Multifunctional Agriculture and Domestic/International Policy Choice
The concept of multifunctionality, in which agriculture is viewed as a source of both commodity and non-commodity outputs, has stimulated debate on the desirability of further trade liberalization. We explore the economics of multifunctionality and its policy implications. We argue for a new policy approach in which land and natural resource managers are remunerated for positive non-commodity outputs and penalized for negative outputs. This would require devolution in policy implementation from the centre to the local level. Such an approach would permit countries to achieve broader social objectives, while at the same time continuing to pursue trade liberalization.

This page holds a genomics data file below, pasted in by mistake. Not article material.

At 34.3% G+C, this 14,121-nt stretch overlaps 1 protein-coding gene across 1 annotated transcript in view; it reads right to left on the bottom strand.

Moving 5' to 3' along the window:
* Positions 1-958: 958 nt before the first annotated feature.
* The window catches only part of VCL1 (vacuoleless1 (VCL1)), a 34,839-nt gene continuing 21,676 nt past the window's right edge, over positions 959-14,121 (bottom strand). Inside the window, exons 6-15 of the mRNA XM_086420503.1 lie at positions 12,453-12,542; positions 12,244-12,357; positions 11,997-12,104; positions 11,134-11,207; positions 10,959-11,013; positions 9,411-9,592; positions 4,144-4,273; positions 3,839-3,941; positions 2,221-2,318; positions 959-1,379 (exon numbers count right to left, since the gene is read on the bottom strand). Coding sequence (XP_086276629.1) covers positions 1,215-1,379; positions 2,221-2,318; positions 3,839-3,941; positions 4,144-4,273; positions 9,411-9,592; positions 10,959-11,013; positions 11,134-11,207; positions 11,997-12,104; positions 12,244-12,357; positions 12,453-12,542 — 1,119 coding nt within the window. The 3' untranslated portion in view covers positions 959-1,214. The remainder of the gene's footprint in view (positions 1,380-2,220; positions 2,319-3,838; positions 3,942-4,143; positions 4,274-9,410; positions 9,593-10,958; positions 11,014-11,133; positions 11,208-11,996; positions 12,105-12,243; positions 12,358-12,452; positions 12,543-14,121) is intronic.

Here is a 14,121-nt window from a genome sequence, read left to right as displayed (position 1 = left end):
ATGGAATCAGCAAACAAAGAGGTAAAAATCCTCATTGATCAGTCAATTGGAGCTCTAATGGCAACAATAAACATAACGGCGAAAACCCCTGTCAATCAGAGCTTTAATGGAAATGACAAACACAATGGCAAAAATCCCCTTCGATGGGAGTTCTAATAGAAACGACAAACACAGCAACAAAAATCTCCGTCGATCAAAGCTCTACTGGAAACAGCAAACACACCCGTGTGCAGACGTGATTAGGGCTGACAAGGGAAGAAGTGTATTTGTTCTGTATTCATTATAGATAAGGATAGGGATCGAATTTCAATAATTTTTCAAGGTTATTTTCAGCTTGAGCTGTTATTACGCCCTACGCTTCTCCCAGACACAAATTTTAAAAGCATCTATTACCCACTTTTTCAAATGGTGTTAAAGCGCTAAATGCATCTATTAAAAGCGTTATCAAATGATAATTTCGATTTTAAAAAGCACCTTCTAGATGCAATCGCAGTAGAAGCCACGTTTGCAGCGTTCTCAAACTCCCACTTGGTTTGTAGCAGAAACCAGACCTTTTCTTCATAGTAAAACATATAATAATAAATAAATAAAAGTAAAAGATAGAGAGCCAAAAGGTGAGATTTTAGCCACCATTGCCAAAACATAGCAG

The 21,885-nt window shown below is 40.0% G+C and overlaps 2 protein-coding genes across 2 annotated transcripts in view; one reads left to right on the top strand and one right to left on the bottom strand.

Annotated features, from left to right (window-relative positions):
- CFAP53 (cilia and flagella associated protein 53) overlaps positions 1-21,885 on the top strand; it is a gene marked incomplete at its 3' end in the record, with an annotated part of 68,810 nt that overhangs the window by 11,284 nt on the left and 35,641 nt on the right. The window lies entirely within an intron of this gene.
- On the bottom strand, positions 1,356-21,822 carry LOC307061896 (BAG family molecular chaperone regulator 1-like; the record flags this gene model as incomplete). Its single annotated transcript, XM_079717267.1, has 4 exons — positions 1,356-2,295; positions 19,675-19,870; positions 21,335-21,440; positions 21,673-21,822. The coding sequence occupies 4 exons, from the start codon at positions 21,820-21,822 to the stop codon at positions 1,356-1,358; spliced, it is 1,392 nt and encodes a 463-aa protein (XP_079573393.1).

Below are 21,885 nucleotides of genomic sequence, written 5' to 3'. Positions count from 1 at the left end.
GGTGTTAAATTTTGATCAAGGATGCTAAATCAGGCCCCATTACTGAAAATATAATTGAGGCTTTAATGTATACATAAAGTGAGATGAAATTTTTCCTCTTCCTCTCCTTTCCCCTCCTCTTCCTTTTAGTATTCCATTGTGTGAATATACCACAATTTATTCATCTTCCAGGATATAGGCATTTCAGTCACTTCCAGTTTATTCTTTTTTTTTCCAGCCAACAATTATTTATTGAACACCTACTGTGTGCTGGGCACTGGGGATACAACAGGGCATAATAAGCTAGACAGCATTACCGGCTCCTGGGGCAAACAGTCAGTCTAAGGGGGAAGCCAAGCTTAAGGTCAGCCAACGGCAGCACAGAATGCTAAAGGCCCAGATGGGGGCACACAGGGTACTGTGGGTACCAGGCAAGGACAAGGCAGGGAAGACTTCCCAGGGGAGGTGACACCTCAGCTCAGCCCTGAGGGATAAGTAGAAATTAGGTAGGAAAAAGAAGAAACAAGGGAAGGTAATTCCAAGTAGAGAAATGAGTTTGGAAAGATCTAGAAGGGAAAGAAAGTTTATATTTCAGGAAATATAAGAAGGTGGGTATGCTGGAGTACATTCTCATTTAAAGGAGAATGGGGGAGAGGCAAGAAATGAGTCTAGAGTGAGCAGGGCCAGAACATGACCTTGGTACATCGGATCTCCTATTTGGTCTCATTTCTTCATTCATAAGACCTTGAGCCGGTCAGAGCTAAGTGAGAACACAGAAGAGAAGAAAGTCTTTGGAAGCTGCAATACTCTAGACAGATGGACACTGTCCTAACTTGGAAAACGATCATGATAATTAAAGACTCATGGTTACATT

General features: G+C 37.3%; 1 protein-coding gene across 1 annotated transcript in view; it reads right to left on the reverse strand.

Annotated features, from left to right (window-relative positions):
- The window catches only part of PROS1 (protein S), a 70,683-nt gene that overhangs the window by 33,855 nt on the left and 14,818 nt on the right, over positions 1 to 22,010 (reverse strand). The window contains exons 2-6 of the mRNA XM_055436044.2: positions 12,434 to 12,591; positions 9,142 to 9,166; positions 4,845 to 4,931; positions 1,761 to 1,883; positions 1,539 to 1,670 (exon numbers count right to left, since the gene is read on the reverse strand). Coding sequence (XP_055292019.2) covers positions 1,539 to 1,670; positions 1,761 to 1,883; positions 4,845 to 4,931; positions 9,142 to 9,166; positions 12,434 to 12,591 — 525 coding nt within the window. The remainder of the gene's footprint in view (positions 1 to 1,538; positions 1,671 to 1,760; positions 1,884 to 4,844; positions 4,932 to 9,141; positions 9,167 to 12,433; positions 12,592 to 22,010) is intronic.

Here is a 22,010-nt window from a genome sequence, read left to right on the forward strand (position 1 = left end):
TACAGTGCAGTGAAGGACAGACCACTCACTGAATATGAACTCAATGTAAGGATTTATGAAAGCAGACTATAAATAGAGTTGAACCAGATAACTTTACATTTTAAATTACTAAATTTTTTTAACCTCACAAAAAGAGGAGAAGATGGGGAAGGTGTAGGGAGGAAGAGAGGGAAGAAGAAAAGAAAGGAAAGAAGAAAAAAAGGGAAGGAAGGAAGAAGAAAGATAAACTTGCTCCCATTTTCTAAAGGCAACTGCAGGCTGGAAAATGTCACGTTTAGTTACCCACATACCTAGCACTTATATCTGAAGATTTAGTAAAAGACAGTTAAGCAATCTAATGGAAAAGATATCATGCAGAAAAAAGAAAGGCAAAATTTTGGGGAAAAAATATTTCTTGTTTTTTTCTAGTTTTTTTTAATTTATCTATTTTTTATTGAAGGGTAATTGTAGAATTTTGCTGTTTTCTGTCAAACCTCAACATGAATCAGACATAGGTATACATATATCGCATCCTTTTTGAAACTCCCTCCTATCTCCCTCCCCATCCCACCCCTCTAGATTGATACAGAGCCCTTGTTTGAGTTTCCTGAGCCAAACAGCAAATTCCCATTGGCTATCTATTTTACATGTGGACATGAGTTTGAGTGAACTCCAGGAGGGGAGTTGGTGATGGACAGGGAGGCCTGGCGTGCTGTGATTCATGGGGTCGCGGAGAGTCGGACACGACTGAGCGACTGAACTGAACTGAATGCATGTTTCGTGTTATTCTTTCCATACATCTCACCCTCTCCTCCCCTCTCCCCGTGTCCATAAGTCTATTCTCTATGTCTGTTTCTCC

Volume (Year): 03 (2002)
Issue (Month): 1 ()
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References listed on IDEAS
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- John E. Floyd, 1965. "The Effects of Farm Price Supports on the Returns to Land and Labor in Agriculture," Journal of Political Economy, University of Chicago Press, vol. 73, pages 148-148.
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- Peterson, Jeffrey M. & Boisvert, Richard N. & de Gorter, Harry, 1999. "Multifunctionality and Optimal Environmental Policies for Agriculture in an Open Economy," Working Papers 127701, Cornell University, Department of Applied Economics and Management.
- Antle, John M. & Wagenet, Robert J., 1995. "Why Scientists Should Talk to Economists - and Vice Versa," Choices, Agricultural and Applied Economics Association, vol. 10(4).
- Spulber, Daniel F., 1985. "Effluent regulation and long-run optimality," Journal of Environmental Economics and Management, Elsevier, vol. 12(2), pages 103-116, June.
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